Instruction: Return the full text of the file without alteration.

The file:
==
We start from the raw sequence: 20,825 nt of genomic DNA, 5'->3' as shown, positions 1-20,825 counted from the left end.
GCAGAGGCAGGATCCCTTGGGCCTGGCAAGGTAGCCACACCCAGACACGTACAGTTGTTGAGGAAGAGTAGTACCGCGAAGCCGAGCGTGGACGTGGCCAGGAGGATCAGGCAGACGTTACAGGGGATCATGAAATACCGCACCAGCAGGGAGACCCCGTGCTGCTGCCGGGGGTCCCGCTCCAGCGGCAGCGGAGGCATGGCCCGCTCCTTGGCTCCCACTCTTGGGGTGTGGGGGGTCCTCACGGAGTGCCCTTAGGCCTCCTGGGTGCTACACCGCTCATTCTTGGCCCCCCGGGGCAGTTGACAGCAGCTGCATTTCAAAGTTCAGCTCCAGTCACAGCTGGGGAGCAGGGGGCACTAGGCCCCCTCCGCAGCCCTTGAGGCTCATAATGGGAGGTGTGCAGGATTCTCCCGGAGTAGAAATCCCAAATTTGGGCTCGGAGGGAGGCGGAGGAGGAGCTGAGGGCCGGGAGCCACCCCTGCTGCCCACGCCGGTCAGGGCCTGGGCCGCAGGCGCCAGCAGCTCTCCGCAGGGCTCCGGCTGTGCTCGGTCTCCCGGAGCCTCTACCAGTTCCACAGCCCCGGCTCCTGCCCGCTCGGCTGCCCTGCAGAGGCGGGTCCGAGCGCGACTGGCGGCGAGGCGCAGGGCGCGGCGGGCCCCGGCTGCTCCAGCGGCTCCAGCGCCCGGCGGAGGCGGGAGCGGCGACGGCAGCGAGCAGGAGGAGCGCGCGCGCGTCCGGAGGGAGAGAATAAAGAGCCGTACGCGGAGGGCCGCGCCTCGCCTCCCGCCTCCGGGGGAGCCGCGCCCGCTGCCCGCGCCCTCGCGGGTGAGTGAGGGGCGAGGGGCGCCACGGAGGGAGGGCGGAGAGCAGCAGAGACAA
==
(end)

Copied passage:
We start from the raw sequence: 20,825 nt of genomic DNA, 5'->3' as shown, positions 1-20,825 counted from the left end.
GCAGAGGCAGGATCCCTTGGGCCTGGCAAGGTAGCCACACCCAGACACGTACAGTTGTTGAGGAAGAGTAGTACCGCGAAGCCGAGCGTGGACGTGGCCAGGAGGATCAGGCAGACGTTACAGGGGATCATGAAATACCGCACCAGCAGGGAGACCCCGTGCTGCTGCCGGGGGTCCCGCTCCAGCGGCAGCGGAGGCATGGCCCGCTCCTTGGCTCCCACTCTTGGGGTGTGGGGGGTCCTCACGGAGTGCCCTTAGGCCTCCTGGGTGCTACACCGCTCATTCTTGGCCCCCCGGGGCAGTTGACAGCAGCTGCATTTCAAAGTTCAGCTCCAGTCACAGCTGGGGAGCAGGGGGCACTAGGCCCCCTCCGCAGCCCTTGAGGCTCATAATGGGAGGTGTGCAGGATTCTCCCGGAGTAGAAATCCCAAATTTGGGCTCGGAGGGAGGCGGAGGAGGAGCTGAGGGCCGGGAGCCACCCCTGCTGCCCACGCCGGTCAGGGCCTGGGCCGCAGGCGCCAGCAGCTCTCCGCAGGGCTCCGGCTGTGCTCGGTCTCCCGGAGCCTCTACCAGTTCCACAGCCCCGGCTCCTGCCCGCTCGGCTGCCCTGCAGAGGCGGGTCCGAGCGCGACTGGCGGCGAGGCGCAGGGCGCGGCGGGCCCCGGCTGCTCCAGCGGCTCCAGCGCCCGGCGGAGGCGGGAGCGGCGACGGCAGCGAGCAGGAGGAGCGCGCGCGCGTCCGGAGGGAGAGAATAAAGAGCCGTACGCGGAGGGCCGCGCCTCGCCTCCCGCCTCCGGGGGAGCCGCGCCCGCTGCCCGCGCCCTCGCGGGTGAGTGAGGGGCGAGGGGCGCCACGGAGGGAGGGCGGAGAGCAGCAGAGACAA